Roadmap for the Future of Open Education in Australia

Sandra Wills
Charles Sturt University, Australia

Shirley Alexander
University of Technology Sydney, Australia

David Sadler
University of Tasmania, Australia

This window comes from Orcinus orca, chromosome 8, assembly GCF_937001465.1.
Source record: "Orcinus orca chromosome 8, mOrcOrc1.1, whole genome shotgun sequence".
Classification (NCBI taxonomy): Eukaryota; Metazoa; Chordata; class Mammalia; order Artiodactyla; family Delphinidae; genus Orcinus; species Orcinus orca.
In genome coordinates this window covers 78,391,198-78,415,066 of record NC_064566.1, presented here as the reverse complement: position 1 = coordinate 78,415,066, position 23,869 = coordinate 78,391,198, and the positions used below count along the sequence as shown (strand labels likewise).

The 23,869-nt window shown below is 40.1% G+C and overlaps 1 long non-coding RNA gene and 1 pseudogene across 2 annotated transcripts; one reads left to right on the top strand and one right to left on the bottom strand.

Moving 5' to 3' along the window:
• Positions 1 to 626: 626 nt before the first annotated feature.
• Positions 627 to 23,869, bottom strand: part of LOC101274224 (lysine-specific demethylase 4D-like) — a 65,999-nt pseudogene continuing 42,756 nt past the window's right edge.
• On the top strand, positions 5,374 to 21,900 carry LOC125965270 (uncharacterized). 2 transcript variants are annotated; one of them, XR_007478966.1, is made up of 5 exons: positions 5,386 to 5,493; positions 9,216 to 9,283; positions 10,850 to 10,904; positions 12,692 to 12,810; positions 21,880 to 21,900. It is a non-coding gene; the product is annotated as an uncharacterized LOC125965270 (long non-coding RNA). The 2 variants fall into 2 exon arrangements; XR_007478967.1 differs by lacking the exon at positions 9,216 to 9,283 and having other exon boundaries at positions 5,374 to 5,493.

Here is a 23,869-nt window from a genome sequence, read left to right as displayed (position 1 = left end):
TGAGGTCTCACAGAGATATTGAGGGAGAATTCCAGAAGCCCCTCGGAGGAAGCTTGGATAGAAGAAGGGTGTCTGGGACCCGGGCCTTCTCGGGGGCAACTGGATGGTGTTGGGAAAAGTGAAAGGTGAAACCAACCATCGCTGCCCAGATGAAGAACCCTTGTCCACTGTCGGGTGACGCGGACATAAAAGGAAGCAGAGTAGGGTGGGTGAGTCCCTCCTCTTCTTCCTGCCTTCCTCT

Australia has a long history in open education both as an early pioneer and in delivery at scale, successfully facilitating access to a university education for millions of students from diverse backgrounds that could not access traditional campus-based education. Looking back over the changing definitions, changing channels and changing purposes provides a landscape for consideration of new directions in Australian open education. Open has morphed through three phases: (a) free of location or time constraints; (b) free of pre-requisites; (c) free of cost.Australia currently lags the rest of the world in the third phase, fostering use of cost-free open educational resources and courses. This is an anachronism in the context of a higher education sector and an overall economy that has moved decisively into a digital plane. The previous two phases were supported and facilitated by government strategy and substantial funding. So far, the third phase has no vision or backing at the national level. Sir John Daniel, in a study for the Commonwealth of Learning and UNESCO about national policies identified Australia as one of the countries without a national policy. Whilst the Australian government has put resources and support behind its aspiration to facilitate open access and reuse of Australia’s publicly funded research resources via the Australian Government’s Open Access and Licensing Framework (AUSGOAL) the reform process has not significantly moved to embrace educational resources.

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